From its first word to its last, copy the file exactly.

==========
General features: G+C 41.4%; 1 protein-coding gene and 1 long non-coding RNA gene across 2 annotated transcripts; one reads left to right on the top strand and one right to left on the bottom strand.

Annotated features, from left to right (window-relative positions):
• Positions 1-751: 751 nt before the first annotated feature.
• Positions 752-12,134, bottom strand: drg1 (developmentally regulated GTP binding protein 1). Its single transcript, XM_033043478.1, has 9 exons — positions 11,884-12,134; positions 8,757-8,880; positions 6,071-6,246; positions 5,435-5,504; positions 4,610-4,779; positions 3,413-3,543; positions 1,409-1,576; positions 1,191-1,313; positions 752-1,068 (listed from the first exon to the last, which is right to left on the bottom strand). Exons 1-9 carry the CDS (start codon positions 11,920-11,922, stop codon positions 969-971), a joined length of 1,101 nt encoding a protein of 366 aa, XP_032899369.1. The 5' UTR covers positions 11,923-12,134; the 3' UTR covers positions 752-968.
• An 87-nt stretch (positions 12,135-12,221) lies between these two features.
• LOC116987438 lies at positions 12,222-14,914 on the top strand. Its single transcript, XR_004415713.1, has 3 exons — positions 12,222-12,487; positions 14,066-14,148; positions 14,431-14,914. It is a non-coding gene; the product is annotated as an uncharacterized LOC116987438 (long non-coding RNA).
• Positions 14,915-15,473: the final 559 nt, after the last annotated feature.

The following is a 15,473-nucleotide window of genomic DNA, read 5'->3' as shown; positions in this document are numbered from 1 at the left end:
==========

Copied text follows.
General features: G+C 41.4%; 1 protein-coding gene and 1 long non-coding RNA gene across 2 annotated transcripts; one reads left to right on the top strand and one right to left on the bottom strand.

Annotated features, from left to right (window-relative positions):
• Positions 1-751: 751 nt before the first annotated feature.
• Positions 752-12,134, bottom strand: drg1 (developmentally regulated GTP binding protein 1). Its single transcript, XM_033043478.1, has 9 exons — positions 11,884-12,134; positions 8,757-8,880; positions 6,071-6,246; positions 5,435-5,504; positions 4,610-4,779; positions 3,413-3,543; positions 1,409-1,576; positions 1,191-1,313; positions 752-1,068 (listed from the first exon to the last, which is right to left on the bottom strand). Exons 1-9 carry the CDS (start codon positions 11,920-11,922, stop codon positions 969-971), a joined length of 1,101 nt encoding a protein of 366 aa, XP_032899369.1. The 5' UTR covers positions 11,923-12,134; the 3' UTR covers positions 752-968.
• An 87-nt stretch (positions 12,135-12,221) lies between these two features.
• LOC116987438 lies at positions 12,222-14,914 on the top strand. Its single transcript, XR_004415713.1, has 3 exons — positions 12,222-12,487; positions 14,066-14,148; positions 14,431-14,914. It is a non-coding gene; the product is annotated as an uncharacterized LOC116987438 (long non-coding RNA).
• Positions 14,915-15,473: the final 559 nt, after the last annotated feature.

The following is a 15,473-nucleotide window of genomic DNA, read 5'->3' as shown; positions in this document are numbered from 1 at the left end: